The chronic stress of fish in aquaculture systems worried Ida Johansen and Øyvind Øverli of Norwegian University of Life Sciences and Göran Nilsson of the University of Oslo. These scientists are a few of the many Norweigan scientists who study fish physiology with the goal of understanding how to better care for fish in aquaculture systems. Norway is the world’s second-largest seafood exporter, making understanding fish health and maximizing aquaculture sustainably vital to the nation's economy.
Looking at fish with chronic stressed-out behaviors, Johansen, Nilsson, and Øverli began to notice an alarming trend. These fish often had stunted growth or would slowly waste away in a depression-like state. These fish were dying more, especially during or after very stressful but quick events like handling, transport, and disease treatments, all of which are routine and are important for keeping fish in good health.
Johansen, Nilsson, and Øverli weren’t the first to notice these mortalities. In 2003, Trygve Poppe and his collaborators performed autopsies on both wild and cultured fish and found that the cultured fish had malformed hearts that weren't able to pump enough blood to support the fish during acutely stressful situations. These strange symptoms, Johansen, Nilsson, and Øverli realized, looked a lot like a major human disease that affects people who are always stressed. The fish were dying of heart disease.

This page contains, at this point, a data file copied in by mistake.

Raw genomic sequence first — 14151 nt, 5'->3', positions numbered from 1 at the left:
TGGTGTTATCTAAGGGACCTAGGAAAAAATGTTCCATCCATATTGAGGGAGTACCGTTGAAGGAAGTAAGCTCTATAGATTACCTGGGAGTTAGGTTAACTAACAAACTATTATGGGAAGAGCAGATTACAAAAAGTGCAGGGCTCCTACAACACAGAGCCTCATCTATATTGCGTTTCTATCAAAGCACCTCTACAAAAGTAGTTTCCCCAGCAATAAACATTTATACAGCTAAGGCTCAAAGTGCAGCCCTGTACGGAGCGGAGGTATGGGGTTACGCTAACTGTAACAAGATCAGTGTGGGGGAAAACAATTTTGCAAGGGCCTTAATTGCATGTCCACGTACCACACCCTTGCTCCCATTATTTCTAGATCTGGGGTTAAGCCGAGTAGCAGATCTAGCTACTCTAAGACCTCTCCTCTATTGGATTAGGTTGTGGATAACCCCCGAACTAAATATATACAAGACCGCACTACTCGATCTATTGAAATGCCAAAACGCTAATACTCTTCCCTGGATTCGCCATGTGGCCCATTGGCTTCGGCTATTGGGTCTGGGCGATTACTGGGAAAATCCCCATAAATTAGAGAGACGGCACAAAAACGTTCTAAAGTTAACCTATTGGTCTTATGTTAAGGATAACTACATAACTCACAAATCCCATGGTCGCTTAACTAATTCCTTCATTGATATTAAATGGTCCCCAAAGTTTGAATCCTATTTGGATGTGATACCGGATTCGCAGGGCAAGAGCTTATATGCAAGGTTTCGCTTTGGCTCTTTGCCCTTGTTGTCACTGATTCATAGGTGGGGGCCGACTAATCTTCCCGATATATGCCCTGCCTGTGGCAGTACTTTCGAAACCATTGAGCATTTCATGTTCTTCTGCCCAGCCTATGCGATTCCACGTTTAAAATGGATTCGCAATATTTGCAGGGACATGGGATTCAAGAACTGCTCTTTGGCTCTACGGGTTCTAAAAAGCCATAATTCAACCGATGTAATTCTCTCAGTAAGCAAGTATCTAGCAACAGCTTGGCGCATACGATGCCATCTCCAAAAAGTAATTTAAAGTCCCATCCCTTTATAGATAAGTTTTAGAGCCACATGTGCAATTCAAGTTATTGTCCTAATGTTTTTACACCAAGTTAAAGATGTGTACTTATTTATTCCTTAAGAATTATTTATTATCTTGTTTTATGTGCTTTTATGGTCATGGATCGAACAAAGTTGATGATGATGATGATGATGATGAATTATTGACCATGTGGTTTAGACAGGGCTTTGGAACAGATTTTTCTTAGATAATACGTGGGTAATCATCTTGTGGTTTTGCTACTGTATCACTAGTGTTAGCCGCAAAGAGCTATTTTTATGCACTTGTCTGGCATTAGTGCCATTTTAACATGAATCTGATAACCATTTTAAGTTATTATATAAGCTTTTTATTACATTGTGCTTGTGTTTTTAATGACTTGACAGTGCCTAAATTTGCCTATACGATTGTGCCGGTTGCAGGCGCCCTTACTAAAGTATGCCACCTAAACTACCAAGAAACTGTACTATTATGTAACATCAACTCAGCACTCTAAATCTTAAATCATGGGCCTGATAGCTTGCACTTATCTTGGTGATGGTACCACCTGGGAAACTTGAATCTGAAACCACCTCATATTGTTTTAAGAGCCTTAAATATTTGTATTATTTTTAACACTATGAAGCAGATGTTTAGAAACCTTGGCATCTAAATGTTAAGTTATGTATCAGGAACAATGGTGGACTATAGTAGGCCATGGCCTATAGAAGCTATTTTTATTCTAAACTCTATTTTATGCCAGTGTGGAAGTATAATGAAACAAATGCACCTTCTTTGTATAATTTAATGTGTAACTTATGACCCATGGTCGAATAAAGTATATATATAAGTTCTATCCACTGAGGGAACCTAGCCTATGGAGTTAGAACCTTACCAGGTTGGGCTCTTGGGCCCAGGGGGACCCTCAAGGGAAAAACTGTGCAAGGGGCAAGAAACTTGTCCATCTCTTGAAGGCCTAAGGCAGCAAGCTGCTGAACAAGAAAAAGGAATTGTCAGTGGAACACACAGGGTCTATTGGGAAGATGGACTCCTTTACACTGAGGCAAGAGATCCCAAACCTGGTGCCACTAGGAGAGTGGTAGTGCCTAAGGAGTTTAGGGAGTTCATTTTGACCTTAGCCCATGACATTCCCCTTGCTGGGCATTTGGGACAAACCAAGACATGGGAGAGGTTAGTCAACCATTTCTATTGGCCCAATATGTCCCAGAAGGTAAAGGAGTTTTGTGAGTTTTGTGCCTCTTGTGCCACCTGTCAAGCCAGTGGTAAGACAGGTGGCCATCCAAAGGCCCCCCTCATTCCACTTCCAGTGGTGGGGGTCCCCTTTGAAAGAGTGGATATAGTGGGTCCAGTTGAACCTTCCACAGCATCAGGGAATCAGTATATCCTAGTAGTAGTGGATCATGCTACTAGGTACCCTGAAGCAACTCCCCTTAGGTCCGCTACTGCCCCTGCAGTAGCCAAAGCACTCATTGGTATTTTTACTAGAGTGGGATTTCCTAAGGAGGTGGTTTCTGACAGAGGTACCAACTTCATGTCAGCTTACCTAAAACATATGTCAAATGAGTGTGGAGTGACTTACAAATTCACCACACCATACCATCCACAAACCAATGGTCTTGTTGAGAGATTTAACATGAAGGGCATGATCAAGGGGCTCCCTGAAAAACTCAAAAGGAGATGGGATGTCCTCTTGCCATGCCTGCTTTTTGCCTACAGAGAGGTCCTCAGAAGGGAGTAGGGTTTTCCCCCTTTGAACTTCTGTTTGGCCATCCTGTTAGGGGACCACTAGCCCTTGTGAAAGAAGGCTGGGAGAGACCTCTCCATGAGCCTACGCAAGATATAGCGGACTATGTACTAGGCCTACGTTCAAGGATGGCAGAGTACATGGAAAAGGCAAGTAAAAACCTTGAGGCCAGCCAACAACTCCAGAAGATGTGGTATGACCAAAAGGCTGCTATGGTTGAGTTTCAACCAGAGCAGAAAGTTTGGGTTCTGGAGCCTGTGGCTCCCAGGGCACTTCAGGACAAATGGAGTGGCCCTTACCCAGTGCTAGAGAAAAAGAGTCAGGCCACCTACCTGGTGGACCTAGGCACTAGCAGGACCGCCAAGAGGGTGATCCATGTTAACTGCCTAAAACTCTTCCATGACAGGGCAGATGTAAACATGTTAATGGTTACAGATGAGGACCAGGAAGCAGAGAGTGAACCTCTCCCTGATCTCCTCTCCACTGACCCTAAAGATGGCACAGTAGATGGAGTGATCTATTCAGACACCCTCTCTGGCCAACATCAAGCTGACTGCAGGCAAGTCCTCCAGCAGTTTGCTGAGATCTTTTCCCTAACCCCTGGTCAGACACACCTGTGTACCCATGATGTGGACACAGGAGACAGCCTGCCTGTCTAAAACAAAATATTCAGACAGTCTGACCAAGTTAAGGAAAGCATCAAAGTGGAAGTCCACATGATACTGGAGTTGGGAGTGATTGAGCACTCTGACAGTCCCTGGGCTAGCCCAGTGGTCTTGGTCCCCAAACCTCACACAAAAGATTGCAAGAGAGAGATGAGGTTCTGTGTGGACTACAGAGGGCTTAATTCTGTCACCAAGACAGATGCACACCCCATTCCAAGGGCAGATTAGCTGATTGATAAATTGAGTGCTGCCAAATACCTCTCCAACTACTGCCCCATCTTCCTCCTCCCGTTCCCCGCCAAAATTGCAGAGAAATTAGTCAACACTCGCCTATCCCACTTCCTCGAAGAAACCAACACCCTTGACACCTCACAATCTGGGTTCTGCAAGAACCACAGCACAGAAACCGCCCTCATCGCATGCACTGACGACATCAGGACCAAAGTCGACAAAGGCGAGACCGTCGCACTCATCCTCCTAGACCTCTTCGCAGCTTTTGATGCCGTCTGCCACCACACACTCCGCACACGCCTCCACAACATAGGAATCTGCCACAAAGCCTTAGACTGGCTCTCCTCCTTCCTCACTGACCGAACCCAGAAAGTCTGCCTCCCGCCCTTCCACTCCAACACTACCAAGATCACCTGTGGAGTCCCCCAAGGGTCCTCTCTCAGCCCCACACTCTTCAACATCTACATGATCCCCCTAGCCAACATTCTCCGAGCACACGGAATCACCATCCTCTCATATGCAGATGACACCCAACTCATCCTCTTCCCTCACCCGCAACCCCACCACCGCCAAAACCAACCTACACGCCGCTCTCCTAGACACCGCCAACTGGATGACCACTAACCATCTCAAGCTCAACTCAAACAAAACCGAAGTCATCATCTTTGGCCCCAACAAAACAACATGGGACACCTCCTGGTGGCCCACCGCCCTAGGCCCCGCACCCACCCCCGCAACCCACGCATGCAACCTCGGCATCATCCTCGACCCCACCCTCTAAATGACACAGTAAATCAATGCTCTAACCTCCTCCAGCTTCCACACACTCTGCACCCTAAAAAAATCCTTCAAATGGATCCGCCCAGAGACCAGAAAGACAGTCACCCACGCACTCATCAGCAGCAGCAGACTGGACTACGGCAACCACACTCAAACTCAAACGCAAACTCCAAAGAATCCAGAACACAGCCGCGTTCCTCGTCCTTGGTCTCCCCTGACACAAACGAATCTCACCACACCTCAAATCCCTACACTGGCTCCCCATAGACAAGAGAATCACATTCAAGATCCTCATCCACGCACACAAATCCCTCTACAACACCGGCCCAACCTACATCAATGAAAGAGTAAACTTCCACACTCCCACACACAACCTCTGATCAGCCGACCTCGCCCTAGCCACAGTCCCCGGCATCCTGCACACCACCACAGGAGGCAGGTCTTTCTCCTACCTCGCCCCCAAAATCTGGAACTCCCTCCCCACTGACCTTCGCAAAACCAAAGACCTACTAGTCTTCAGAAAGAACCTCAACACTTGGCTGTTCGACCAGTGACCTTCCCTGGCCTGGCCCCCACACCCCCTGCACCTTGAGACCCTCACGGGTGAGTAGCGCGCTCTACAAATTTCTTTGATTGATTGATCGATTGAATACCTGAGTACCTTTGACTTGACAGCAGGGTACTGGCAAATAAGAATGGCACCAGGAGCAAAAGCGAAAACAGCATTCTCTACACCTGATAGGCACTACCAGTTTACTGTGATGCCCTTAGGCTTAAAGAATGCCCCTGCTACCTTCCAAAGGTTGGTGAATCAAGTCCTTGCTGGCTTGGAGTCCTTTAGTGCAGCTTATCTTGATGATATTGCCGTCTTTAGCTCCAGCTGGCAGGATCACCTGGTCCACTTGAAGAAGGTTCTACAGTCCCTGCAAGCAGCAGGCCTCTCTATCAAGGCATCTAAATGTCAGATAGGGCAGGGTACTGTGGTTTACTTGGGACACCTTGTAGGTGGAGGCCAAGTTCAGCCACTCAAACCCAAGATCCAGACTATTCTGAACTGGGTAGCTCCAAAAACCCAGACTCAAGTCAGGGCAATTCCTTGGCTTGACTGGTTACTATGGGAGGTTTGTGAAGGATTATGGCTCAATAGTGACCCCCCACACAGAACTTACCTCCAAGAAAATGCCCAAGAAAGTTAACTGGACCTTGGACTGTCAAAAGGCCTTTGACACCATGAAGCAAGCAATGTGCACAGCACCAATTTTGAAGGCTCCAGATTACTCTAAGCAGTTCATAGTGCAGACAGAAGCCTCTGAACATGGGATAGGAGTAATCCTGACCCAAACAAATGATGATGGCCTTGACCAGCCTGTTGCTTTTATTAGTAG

Stress, the disease?
Although none of the previous studies had confirmed it, Johansen, Nilsson, and Øverli had good reason to believe that the chronic stress of living in some aquaculture systems was playing a role in fish heart disease. Back in 2011, Johansen and Øverli provided compelling evidence for this link by comparing the heart health of two populations of trout: one bred from the calmest individuals, and one bred from chronically stressed fish.
When Johansen and Øverli measured the hearts from the two types of fish, they found that the high-cortisol population’s hearts had hypertrophied ventricles made up of enlarged cells, a common symptom of heart disease. They also discovered that the genes causing hypertrophy in the stressed fish were similar to a set from humans. This set of genes turns on when our hearts are consistently overworked, like when we have high blood pressure, and causes our hearts to enter a disease state.
Tantalizing as these results were, the trio was still missing one piece of the story: a definitive demonstration of cortisol inducing fish heart disease. The team's first task was to show that elevated cortisol levels lead to changes in the heart’s structure. To do this, they kept a control group of rainbow trout which was fed normal food, and a treatment group that was fed food spiked with enough cortisol to match levels in chronically-stressed trout from intensive aquaculture systems.
After 45 days, they euthanized the fish and dissected the hearts to look for differences in anatomy and gene expression. Basic measurements of size revealed that the cortisol-treated fish had larger ventricles relative to their body size compared to the control fish. They also used genetic testing to confirm their earlier work, that the extra-large ventricles were the result of hypertrophy genes linked to heart disease in humans.